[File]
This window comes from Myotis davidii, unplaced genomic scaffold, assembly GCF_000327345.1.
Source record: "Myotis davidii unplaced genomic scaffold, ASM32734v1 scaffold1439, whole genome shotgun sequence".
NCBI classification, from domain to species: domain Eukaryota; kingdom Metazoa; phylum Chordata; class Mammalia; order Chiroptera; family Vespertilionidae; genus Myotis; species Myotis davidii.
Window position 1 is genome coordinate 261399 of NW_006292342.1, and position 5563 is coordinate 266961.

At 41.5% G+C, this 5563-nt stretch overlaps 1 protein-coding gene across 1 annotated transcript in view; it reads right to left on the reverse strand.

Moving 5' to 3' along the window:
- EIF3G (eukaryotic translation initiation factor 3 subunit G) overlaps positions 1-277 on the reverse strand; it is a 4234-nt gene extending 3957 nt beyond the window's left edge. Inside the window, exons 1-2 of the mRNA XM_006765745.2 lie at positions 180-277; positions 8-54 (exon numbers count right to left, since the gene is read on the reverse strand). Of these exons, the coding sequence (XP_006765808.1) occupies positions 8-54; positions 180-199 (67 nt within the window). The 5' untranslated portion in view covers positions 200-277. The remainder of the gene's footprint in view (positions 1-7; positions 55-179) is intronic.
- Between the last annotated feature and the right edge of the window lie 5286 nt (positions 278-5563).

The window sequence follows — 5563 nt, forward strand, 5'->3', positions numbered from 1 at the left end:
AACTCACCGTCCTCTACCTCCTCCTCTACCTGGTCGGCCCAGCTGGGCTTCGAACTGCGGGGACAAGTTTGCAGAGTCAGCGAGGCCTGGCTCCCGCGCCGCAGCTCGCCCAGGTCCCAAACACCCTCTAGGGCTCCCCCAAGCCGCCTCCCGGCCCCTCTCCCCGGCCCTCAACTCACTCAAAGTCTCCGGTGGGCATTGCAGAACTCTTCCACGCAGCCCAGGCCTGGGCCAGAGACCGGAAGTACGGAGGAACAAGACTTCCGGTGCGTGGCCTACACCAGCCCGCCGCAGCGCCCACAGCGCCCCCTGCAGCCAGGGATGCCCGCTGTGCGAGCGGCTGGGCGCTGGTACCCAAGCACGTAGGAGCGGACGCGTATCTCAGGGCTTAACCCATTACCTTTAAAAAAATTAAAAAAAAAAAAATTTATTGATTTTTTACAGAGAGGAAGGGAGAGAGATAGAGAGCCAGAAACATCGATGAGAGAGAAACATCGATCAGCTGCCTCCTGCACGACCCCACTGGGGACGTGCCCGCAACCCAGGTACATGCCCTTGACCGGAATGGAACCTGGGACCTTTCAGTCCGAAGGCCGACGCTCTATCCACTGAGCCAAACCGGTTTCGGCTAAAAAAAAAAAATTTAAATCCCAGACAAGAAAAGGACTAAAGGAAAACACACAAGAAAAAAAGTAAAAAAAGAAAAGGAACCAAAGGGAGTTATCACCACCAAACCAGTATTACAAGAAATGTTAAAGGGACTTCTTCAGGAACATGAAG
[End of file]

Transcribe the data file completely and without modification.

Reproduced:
This window comes from Myotis davidii, unplaced genomic scaffold, assembly GCF_000327345.1.
Source record: "Myotis davidii unplaced genomic scaffold, ASM32734v1 scaffold1439, whole genome shotgun sequence".
NCBI classification, from domain to species: domain Eukaryota; kingdom Metazoa; phylum Chordata; class Mammalia; order Chiroptera; family Vespertilionidae; genus Myotis; species Myotis davidii.
Window position 1 is genome coordinate 261399 of NW_006292342.1, and position 5563 is coordinate 266961.

At 41.5% G+C, this 5563-nt stretch overlaps 1 protein-coding gene across 1 annotated transcript in view; it reads right to left on the reverse strand.

Moving 5' to 3' along the window:
- EIF3G (eukaryotic translation initiation factor 3 subunit G) overlaps positions 1-277 on the reverse strand; it is a 4234-nt gene extending 3957 nt beyond the window's left edge. Inside the window, exons 1-2 of the mRNA XM_006765745.2 lie at positions 180-277; positions 8-54 (exon numbers count right to left, since the gene is read on the reverse strand). Of these exons, the coding sequence (XP_006765808.1) occupies positions 8-54; positions 180-199 (67 nt within the window). The 5' untranslated portion in view covers positions 200-277. The remainder of the gene's footprint in view (positions 1-7; positions 55-179) is intronic.
- Between the last annotated feature and the right edge of the window lie 5286 nt (positions 278-5563).

The window sequence follows — 5563 nt, forward strand, 5'->3', positions numbered from 1 at the left end:
AACTCACCGTCCTCTACCTCCTCCTCTACCTGGTCGGCCCAGCTGGGCTTCGAACTGCGGGGACAAGTTTGCAGAGTCAGCGAGGCCTGGCTCCCGCGCCGCAGCTCGCCCAGGTCCCAAACACCCTCTAGGGCTCCCCCAAGCCGCCTCCCGGCCCCTCTCCCCGGCCCTCAACTCACTCAAAGTCTCCGGTGGGCATTGCAGAACTCTTCCACGCAGCCCAGGCCTGGGCCAGAGACCGGAAGTACGGAGGAACAAGACTTCCGGTGCGTGGCCTACACCAGCCCGCCGCAGCGCCCACAGCGCCCCCTGCAGCCAGGGATGCCCGCTGTGCGAGCGGCTGGGCGCTGGTACCCAAGCACGTAGGAGCGGACGCGTATCTCAGGGCTTAACCCATTACCTTTAAAAAAATTAAAAAAAAAAAAATTTATTGATTTTTTACAGAGAGGAAGGGAGAGAGATAGAGAGCCAGAAACATCGATGAGAGAGAAACATCGATCAGCTGCCTCCTGCACGACCCCACTGGGGACGTGCCCGCAACCCAGGTACATGCCCTTGACCGGAATGGAACCTGGGACCTTTCAGTCCGAAGGCCGACGCTCTATCCACTGAGCCAAACCGGTTTCGGCTAAAAAAAAAAAATTTAAATCCCAGACAAGAAAAGGACTAAAGGAAAACACACAAGAAAAAAAGTAAAAAAAGAAAAGGAACCAAAGGGAGTTATCACCACCAAACCAGTATTACAAGAAATGTTAAAGGGACTTCTTCAGGAACATGAAG